When your children want to be nurses, police officers or even doctors when they grow up, how do you get them the education they need while in a refugee camp in Thailand? With great effort and some good fortune you get to America. And then – with even more effort and good people who reach out and help – the incredible happens: you qualify for a house from Habitat for Humanity.
Such was the path that took Loo Htoo and his seven children from Myanmar, escaping their dangerous village, to a refugee camp in Thailand. For five years they lived in the camp, working to support the family and facing many challenges, including eldest son Grai contracting polio and becoming handicap in one arm because the lack of medical help in the camp.
Finally making the long journey to America, the Htoo family lived in crowded apartments where the conditions were poor and the costs high. Grai works to contribute to the family’s income and the younger children are learning English and studying hard. They have already changed schools once since moving here, and Sher, their mother longs for stability in their education.
While talking to a friend about their current, substandard apartment, they heard about Habitat and decided to take his advice and apply for a home. It was good advice.
“I am excited to have a clean home and room for all of us and be able to stay in one place,” said Sher. “We can have relationships with the neighbors and be a permanent part of the community. Having a home to grow up in will end the children’s fears and anxiety about school and the home will eventually become their inheritance.”
With such a large family, many evenings are spent helping the children with homework and keeping up with the varied outside interests such as volleyball, swimming, and soccer. With five of the children interested in math and science, reaching their goals of becoming nurses and doctors will be a lot easier in a home that has room for all, and the stability the parents have always dreamed of providing.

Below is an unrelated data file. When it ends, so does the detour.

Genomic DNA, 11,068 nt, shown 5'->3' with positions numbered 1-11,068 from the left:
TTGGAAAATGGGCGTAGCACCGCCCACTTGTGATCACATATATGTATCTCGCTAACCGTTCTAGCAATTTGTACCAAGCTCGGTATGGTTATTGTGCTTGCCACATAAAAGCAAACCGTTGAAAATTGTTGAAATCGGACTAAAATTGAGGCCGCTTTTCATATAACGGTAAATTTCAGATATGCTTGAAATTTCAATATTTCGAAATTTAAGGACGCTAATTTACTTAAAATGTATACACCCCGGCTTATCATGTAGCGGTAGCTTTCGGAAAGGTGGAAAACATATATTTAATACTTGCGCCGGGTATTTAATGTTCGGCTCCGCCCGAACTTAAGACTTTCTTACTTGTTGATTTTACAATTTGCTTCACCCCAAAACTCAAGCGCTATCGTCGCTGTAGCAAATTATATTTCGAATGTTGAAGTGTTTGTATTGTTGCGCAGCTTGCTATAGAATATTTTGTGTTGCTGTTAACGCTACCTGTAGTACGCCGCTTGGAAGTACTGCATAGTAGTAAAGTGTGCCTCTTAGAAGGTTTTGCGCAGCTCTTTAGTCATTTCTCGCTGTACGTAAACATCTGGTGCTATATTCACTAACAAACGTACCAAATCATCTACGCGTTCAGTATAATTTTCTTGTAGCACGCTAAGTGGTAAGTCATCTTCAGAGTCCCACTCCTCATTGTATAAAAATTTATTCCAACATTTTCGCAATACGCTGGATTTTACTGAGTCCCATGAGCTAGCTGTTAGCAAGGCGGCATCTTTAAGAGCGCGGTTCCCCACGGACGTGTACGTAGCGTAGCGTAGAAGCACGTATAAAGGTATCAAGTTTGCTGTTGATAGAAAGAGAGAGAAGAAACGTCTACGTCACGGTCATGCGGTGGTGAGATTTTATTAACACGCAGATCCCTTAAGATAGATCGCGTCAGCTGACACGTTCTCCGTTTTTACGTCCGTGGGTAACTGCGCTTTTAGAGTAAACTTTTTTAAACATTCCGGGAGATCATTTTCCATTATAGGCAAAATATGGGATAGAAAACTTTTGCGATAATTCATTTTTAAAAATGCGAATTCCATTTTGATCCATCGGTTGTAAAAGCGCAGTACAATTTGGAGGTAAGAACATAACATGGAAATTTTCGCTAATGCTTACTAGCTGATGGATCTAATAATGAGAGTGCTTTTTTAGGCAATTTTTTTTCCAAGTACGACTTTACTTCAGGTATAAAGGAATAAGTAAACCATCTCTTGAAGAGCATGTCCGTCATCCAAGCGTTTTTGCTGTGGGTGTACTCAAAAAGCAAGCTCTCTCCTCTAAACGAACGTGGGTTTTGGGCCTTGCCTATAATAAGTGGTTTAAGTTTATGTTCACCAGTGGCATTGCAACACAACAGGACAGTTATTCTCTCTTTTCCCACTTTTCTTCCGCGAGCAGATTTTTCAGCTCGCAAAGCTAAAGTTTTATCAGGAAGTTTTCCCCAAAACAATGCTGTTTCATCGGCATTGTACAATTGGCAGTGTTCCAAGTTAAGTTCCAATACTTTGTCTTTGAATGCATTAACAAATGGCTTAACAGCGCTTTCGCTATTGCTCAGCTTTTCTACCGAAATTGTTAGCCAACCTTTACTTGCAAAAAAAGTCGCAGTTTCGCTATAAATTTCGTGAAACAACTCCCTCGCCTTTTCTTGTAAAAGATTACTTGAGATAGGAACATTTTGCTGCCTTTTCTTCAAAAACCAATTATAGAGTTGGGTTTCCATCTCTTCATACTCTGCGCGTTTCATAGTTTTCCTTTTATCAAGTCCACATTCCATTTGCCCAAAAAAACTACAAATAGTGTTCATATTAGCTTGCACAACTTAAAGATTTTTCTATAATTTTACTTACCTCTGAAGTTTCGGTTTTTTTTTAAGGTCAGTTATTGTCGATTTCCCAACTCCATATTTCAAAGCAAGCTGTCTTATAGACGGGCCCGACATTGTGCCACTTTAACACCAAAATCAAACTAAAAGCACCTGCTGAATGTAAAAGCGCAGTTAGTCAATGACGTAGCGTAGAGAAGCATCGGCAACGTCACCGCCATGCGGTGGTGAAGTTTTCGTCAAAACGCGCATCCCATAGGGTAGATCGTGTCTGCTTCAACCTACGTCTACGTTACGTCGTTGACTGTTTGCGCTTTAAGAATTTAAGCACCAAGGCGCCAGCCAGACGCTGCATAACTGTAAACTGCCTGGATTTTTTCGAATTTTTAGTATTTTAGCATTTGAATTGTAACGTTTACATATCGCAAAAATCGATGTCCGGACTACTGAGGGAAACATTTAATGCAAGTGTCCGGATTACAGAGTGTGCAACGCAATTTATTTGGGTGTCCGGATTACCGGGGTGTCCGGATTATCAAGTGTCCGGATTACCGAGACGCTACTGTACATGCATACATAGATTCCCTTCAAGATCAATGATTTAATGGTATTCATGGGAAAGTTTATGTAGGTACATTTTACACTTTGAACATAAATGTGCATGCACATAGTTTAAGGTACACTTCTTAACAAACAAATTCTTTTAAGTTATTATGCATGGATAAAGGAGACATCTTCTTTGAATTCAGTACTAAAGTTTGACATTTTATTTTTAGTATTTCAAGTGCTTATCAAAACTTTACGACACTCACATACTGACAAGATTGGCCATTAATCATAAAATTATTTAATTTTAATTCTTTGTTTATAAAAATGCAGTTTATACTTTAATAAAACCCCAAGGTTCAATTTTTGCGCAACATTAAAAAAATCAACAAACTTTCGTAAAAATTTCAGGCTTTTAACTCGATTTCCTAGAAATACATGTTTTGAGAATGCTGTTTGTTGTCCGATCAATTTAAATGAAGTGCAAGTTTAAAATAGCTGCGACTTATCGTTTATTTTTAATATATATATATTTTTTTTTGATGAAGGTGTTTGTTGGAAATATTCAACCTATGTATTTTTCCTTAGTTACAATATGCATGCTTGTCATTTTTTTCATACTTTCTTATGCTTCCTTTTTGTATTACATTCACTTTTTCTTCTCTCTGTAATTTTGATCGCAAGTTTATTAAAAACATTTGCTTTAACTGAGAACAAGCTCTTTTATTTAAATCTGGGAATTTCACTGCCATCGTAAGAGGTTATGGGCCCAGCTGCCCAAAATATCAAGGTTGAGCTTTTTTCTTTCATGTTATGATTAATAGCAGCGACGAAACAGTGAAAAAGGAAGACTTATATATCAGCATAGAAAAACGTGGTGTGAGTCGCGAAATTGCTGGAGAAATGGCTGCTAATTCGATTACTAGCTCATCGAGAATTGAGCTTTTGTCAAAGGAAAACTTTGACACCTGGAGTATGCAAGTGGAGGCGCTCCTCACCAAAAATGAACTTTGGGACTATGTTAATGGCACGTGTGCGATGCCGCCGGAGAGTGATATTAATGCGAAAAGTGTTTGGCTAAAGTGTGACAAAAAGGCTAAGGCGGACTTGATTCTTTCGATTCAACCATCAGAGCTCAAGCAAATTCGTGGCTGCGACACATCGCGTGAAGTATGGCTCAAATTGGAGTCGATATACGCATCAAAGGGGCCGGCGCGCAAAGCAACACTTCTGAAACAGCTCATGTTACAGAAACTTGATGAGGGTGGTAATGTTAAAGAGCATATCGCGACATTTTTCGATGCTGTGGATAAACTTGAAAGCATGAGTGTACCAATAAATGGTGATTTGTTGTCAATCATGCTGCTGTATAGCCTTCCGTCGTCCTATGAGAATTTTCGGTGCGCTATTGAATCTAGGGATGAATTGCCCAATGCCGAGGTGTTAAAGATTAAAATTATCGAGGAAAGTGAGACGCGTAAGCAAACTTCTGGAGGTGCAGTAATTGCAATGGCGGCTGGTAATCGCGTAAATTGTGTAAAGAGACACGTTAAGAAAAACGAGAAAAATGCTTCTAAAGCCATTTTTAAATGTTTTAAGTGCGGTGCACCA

Thanks to a generous partnership with local homebuilder Neil Kelly along with PARR Lumber, the Htoo’s home will be build as part of Habitat’s Home Builders Blitz 2014 from May 28, to June 13.Learn more.
March marks one year since officially launching the Neighborhood Revitalization Initiative (NRI). This collaborative way of working allows us to join residents, nonprofits, businesses, local governments and communities of faith to create a shared vision of revitalization within a neighborhood.
We chose the Cully neighborhood in northeast Portland to pilot NRI because of the observable need. Annexed to Portland in the 1980s, Cully still lacks public improvements like sidewalks and paved roads and has few natural open spaces. Poverty is also a characteristic of this community. Nine in 10 Cully students qualify for free or reduced lunch, and one in four Cully residents live in poverty.
Correspondingly, there is concern around equity and displacement with growing gentrification. The City of Portland offered insight through a gentrification study that found Cully most at risk of displacing low-income residents and people of color. This data tells a story that can be summarized in one word: Instability.
For Cully’s children, a housing cost-burdened (42% of residents spend more than half their income on housing) neighborhood means an unstable life. Kids change houses and schools when their parents are forced to chase affordable places to live. Stability is the key driver of academic success. It takes kids months to academically recover from a school transfer and creates an added workload for teachers. And student mobility negatively impacts all students, even those who do not move.
In response to these concerns, Habitat has partnered with three long-time Cully based nonprofits – Hacienda CDC, Native American Youth and Family Center and Verde – to launch Living Cully; an eco-district, addressing disparities in education, income, health and natural resources.
Living Cully wants to redefine the sustainability movement as an antipoverty strategy. We have already brought together over 60 cross-sector partners to work on stabilizing and reducing poverty in Cully though collaborative activities. Our vision is a Cully with parks, better roads and sidewalks, new businesses and improved schools. We want to achieve this through investment in current residents, so they are able to rise with the neighborhood.